Embossing Recommendations - Autoflex EB

Embossing Recommendations - Autoflex EB



In order to more fully understand the differences in the embossing performance of polyester and polycarbonate, it is useful to compare the properties of the two substrates. The text below refers to Autotex, but the information is generally applicable to Autoflex EB and for all embossable polyester films.

5.1 Table of Tensile and mechanical properties

Comparisons of tensile/mechanical properties of Autotex and polycarbonate are derived from ICI America Inc data. Study of the table will demonstrate that Autotex has almost twice the strength, over 80% of the elongation at break.  The differences are further highlighted by comparison of the stress/strain curves for the two substrates

5.1.1 Yield behaviour, localisation of deformation

Figure 5.1 clearly demonstrates the strength and toughness of Autotex compared to polycarbonate, but also reveals a significant difference in the yield behaviour. This is of crucial importance in embossing.  The yield strength of a material is the force required to produce a permanent deformation of the film. A force lower than this will produce a deformation which completely relaxes when the force is removed, ie an elastic deformation. The elongation at which this occurs is known as the ‘yield point’.  The yield strengths of Autotex (Ya) and polycarbonate (Yp) are shown in Figure 5.1.

When polycarbonate is deformed beyond its yield point, the force required to further deform the film drops suddenly and then remains constant. The force exerted does not then exceed the yield strength until an elongation of 100% is reached.

An area of polycarbonate film which is in the process of deforming from 10-100% elongation cannot therefore transmit sufficient force to surrounding areas of film to deform them beyond the yield point. Permanent deformation of the film is therefore localised.

In contrast, a polyester sample deformed beyond the yield point requires a continuously increasing load to achieve further deformation.

This tends to result in the deforming force being transmitted to surrounding areas of film. Permanent deformation of the polyester is not therefore localised. This difference is clearly seen in Figure 5.2.

Figure 5.2 depicts samples of Autotex and polycarbonate which have been subjected to a deforming load applied along the long axis.  The Autotex sample is almost uniformly deformed along its length.  The polycarbonate sample has begun to deform half way along its length. A band of material across the sample has deformed to around 100% elongation before stress has begun to be transmitted to the areas of film on either side. The remaining film has no permanent deformation.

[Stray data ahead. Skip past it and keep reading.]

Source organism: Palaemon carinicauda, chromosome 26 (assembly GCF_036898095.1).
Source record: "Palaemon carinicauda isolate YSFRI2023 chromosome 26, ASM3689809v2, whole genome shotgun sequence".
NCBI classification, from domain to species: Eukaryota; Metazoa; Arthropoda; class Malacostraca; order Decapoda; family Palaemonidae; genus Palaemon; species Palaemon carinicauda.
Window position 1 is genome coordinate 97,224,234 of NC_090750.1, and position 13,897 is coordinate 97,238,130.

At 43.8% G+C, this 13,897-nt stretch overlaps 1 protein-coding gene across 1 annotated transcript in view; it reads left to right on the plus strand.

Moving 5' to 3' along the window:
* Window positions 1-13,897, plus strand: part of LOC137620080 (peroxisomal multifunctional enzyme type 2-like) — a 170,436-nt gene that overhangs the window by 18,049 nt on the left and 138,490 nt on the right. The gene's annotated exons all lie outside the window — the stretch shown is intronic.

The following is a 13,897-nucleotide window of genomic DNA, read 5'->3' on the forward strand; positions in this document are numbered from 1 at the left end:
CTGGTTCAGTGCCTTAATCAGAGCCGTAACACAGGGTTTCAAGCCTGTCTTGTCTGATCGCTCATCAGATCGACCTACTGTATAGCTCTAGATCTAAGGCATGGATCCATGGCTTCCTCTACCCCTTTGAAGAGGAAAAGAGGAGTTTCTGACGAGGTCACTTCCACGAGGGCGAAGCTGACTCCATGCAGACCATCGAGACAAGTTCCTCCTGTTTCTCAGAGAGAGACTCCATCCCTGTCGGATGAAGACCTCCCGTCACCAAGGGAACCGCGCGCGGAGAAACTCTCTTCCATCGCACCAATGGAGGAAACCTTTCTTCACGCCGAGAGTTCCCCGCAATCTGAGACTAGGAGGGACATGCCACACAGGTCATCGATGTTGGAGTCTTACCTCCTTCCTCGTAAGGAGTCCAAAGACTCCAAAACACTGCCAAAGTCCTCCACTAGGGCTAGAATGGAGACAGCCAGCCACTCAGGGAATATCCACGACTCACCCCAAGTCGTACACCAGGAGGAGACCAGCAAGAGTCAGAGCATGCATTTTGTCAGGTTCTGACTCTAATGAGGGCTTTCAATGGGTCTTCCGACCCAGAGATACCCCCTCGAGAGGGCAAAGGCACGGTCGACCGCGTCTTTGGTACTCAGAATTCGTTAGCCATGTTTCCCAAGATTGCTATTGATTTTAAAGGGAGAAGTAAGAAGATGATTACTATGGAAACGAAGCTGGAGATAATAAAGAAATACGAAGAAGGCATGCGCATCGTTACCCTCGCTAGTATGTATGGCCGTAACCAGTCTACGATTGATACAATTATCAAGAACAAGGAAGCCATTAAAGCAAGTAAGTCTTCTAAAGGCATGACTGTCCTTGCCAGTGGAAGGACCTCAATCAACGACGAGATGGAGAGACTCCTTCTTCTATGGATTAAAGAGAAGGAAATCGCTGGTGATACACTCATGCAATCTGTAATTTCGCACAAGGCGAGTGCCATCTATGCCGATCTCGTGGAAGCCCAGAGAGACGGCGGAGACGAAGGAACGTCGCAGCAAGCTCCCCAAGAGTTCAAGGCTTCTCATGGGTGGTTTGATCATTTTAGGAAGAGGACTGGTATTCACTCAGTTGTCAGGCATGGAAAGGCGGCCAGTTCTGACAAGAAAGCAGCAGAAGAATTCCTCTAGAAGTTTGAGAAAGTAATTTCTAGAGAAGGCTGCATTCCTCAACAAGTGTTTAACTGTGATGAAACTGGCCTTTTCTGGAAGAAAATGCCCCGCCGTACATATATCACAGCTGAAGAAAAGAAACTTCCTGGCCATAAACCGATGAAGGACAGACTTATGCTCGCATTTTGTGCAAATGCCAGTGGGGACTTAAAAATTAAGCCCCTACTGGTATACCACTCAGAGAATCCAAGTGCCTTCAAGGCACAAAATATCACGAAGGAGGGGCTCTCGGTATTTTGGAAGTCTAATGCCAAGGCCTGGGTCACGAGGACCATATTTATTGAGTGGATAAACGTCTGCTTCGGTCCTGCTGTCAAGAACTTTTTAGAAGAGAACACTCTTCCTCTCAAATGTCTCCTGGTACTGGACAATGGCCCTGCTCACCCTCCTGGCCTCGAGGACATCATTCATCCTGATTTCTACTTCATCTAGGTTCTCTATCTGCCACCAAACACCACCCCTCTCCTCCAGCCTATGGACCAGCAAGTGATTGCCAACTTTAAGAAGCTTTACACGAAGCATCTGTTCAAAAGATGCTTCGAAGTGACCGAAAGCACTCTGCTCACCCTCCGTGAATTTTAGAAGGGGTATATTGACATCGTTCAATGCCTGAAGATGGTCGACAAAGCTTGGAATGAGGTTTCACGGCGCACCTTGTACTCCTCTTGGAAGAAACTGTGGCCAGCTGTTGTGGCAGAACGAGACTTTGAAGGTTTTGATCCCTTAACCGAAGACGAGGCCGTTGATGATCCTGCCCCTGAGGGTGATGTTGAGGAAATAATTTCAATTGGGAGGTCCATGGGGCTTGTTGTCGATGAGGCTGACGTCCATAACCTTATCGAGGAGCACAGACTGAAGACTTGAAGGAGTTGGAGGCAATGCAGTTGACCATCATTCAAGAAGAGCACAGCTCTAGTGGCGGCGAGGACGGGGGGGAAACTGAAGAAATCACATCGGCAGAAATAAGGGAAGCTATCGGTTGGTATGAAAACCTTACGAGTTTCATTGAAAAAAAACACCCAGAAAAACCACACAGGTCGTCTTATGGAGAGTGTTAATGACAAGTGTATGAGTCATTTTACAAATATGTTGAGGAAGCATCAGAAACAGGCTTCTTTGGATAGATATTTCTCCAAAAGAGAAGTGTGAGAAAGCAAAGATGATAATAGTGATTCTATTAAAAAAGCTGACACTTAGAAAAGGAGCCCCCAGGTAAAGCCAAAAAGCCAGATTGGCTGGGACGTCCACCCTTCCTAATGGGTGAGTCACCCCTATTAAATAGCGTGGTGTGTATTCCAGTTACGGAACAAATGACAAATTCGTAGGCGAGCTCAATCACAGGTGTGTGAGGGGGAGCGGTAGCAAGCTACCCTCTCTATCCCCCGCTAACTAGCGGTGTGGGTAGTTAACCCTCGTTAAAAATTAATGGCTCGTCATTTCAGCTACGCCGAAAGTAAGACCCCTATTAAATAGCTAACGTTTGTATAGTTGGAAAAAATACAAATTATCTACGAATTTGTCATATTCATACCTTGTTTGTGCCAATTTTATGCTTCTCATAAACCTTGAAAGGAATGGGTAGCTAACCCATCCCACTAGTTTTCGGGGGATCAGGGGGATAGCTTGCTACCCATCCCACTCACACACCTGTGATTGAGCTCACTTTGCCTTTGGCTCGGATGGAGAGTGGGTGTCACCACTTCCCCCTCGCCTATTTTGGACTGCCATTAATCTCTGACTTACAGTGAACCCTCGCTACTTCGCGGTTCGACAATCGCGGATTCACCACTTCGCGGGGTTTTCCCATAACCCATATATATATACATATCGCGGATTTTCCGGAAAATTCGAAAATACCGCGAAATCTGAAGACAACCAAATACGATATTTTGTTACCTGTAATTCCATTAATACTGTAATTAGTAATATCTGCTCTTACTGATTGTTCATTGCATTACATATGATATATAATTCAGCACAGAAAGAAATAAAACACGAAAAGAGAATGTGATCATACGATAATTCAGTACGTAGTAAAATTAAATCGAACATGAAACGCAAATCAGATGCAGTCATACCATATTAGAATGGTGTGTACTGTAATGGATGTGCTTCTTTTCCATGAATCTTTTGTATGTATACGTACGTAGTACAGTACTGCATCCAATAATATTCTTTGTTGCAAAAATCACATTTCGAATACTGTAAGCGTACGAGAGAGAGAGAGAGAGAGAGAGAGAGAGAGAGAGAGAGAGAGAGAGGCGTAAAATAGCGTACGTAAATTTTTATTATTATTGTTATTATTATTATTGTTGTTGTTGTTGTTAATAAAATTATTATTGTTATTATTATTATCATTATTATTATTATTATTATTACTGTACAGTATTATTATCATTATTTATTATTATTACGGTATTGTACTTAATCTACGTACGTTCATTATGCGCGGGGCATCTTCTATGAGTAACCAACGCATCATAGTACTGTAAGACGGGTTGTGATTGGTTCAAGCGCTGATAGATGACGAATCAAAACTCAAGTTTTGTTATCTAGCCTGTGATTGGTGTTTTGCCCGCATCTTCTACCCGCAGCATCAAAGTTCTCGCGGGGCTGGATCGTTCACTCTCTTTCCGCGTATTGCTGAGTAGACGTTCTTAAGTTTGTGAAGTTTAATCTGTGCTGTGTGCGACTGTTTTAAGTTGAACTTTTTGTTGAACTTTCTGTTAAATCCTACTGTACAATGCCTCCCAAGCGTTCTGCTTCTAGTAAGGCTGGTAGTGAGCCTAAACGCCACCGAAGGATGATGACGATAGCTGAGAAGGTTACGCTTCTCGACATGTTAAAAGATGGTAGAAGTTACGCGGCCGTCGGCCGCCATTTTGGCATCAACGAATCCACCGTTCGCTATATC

Figure 5.3 shows schematically the effect of forming polycarbonate and Autotex with the same tool.

The resulting profile in the polycarbonate is a reasonably faithful impression of the tool profile. The profile achieved in the Autotex is distorted because the film has been drawn in from surrounding areas.

This difference in yield behaviour is very significant when embossing Autotex with unsuitable tooling. The transmitted stress tends to distort non-embossed areas giving cockled panels. The spreading of the stress also tends to give lower embossed profiles.

Good tool design can prevent this. Two features are important:


Non-embossed areas should be tightly gripped to prevent movement.



The tolerance between the tools should be sufficient to hold the film and localise the stress while preventing scratching of the ink and cutting of the film. The gap on each side of the tool pair should equal the film and ink thickness plus a further 50μ.

 5.1.2 Relaxation behaviour

Autotex is a relatively elastic film. Even when stretched beyond its yield point it has a tendency to shrink back when the load is removed. Polycarbonate is much less elastic. Once its yield point is exceeded very little shrinkage (or relaxation) occurs when the deforming load is removed.

Figure 5.4 shows this difference clearly. The upper line for polycarbonate has a slope of 0.95. This shows that 95% of any applied deformation above the yield point is permanently retained by the film.

The Autotex line has a much lower slope of 0.82. Only 82% of the applied deformation above the yield point is therefore permanently retained. The effect, combined with the load spreading described above leads to lower embossed profiles.

Again, this can be compensated for by tool design.


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